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I paid an attorney in Ohio a "fixed fee" in anticipation of a possible criminal case involving my employer. My employer sent police detectives to my office threatening to press charges on a purchasing card fraud case that was developing in my department in Sept 2005. Fearing my employee was pressuring me with false charges, I contacted a local attorneys office and put $3750 down as a fixed fee. $250 went to a lie detector test (that I passed) and the rest was put into an account for my defense of the charges. Three years after no charges were filed and I went to the law office for advice and a return of my fees. I was advised that I should wait 7 years for the statute of limitations to expire and then I could collect my fee because the case would be dead. I waited over seven years (2012) and charges were not filed and no case was created. Just a day ago the law firm said that they would have to investigate this account and that the hourly charges of the investigation would eat the fees I paid up?? That does not sound right because during the 7 year period the law firm did not advise me about any expenses that occurred and the agreement was a fixed fee for representation if charges were filed. Am I entitled to a refund of my fees on deposit with this law firm? If there was no case, what expenses could have incurred to deplete the fee. It seems to me that I can't get a straight answer any more from this team of lawyers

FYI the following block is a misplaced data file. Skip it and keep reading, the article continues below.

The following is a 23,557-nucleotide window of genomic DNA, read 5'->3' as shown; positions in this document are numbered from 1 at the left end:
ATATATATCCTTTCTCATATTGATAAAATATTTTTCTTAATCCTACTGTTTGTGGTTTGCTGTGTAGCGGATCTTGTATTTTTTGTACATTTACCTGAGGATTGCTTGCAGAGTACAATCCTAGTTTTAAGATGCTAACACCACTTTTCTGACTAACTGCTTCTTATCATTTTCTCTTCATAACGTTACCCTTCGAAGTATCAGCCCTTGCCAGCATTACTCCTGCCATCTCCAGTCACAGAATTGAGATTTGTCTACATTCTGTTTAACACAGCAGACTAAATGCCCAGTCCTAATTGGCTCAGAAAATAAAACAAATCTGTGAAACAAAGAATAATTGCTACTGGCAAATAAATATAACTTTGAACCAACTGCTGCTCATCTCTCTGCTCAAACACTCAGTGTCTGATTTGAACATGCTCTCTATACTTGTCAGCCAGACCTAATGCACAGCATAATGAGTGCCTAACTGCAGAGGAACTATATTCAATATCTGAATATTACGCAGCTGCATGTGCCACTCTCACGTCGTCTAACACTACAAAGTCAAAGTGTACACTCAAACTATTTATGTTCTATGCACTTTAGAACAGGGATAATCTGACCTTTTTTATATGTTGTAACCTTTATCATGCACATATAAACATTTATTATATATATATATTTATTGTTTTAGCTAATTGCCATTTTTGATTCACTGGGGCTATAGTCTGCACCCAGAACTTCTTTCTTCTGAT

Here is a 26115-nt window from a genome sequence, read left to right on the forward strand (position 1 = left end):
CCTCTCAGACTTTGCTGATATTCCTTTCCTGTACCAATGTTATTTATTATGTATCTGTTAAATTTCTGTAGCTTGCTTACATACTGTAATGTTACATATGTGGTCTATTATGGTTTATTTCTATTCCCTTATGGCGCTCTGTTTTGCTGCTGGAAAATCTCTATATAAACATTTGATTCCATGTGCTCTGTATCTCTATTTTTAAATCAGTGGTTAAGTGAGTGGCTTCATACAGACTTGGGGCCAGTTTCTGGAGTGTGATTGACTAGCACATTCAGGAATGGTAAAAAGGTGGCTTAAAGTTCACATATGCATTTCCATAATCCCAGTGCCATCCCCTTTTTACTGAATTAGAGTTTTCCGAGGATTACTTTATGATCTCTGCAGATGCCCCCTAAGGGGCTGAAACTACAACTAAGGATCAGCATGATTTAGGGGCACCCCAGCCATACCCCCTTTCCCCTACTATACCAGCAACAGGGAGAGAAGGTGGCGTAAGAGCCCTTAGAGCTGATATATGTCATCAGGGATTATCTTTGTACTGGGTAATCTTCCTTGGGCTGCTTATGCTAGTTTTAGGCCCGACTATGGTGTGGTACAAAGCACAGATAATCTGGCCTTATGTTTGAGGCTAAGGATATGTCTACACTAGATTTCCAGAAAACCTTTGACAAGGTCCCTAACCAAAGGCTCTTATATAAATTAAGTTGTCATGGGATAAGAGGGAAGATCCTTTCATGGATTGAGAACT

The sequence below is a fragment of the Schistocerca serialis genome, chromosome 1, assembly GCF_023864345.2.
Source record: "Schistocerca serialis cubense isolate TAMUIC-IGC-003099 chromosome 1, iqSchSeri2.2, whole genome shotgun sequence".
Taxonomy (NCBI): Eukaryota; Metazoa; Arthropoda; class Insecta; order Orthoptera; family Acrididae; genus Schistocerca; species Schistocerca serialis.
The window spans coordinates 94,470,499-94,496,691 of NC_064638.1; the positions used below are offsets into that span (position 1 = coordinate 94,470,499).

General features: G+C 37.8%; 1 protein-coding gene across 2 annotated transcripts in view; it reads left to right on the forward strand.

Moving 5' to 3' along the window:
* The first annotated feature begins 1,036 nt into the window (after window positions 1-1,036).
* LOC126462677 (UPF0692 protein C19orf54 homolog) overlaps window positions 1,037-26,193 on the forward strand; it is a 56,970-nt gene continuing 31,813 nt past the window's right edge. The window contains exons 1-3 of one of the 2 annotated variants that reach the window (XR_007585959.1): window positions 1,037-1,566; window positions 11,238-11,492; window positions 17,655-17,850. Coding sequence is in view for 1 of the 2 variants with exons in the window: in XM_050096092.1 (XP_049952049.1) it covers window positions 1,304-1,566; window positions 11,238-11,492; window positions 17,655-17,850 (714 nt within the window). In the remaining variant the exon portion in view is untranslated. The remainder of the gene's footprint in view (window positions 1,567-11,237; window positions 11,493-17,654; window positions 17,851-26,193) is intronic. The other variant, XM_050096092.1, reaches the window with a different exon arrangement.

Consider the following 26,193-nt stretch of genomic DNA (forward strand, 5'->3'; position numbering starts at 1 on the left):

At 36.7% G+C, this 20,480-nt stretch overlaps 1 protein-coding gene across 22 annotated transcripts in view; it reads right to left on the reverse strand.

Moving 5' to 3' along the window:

Yes I did
I have just emailed a copy.
Yes... when I signed the agreement is when Mr. Rion struck out that section.
In 2008 I met with one of the associate attorneys, Mathew Barbato, and he was the one that recommended me to wait 7 years to be sure no charges could be filed and then I could get a refund.
Again there was no case, no charges, no representation from his law firm.
This is a well know law firm in my city and I thought that they were up front. My meeting with a Keven Lennen on May 1, 20013 was the start of what I think was them trying to cloud the issue of the fee refund. He said that the funds were still available but that his firms hourly charges would eat up the moneys held in their account and wouldn't detail what work was still needed to be done.
It is impossible for me to determine whether this was done by the attorney or with the attorney's agreement as there is no initial by the cross-out and the attorney does not seemed to have signed the agreement.
The attorney did sign the agreement as well. The signature is not too legable but it is signed at the bottom after the word "By:"